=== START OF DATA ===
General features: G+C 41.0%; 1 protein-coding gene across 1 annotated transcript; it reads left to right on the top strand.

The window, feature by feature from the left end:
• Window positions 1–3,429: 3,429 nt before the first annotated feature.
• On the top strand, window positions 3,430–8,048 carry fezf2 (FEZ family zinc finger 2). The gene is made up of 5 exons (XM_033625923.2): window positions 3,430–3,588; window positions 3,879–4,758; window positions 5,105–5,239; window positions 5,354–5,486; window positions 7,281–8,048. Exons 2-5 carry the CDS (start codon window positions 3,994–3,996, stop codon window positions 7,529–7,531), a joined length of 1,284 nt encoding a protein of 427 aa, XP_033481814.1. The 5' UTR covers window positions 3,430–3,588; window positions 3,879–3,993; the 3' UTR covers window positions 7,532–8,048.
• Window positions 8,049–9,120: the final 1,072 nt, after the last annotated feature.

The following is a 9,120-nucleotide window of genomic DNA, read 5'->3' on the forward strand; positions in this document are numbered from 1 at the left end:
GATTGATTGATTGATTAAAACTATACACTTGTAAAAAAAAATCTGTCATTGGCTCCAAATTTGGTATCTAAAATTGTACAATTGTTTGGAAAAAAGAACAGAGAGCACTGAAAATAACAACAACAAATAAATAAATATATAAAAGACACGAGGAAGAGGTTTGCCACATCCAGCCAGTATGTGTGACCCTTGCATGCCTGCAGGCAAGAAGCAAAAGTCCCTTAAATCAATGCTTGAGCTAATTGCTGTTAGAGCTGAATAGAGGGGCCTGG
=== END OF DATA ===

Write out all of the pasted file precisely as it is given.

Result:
General features: G+C 41.0%; 1 protein-coding gene across 1 annotated transcript; it reads left to right on the top strand.

The window, feature by feature from the left end:
• Window positions 1–3,429: 3,429 nt before the first annotated feature.
• On the top strand, window positions 3,430–8,048 carry fezf2 (FEZ family zinc finger 2). The gene is made up of 5 exons (XM_033625923.2): window positions 3,430–3,588; window positions 3,879–4,758; window positions 5,105–5,239; window positions 5,354–5,486; window positions 7,281–8,048. Exons 2-5 carry the CDS (start codon window positions 3,994–3,996, stop codon window positions 7,529–7,531), a joined length of 1,284 nt encoding a protein of 427 aa, XP_033481814.1. The 5' UTR covers window positions 3,430–3,588; window positions 3,879–3,993; the 3' UTR covers window positions 7,532–8,048.
• Window positions 8,049–9,120: the final 1,072 nt, after the last annotated feature.

The following is a 9,120-nucleotide window of genomic DNA, read 5'->3' on the forward strand; positions in this document are numbered from 1 at the left end:
GATTGATTGATTGATTAAAACTATACACTTGTAAAAAAAAATCTGTCATTGGCTCCAAATTTGGTATCTAAAATTGTACAATTGTTTGGAAAAAAGAACAGAGAGCACTGAAAATAACAACAACAAATAAATAAATATATAAAAGACACGAGGAAGAGGTTTGCCACATCCAGCCAGTATGTGTGACCCTTGCATGCCTGCAGGCAAGAAGCAAAAGTCCCTTAAATCAATGCTTGAGCTAATTGCTGTTAGAGCTGAATAGAGGGGCCTGG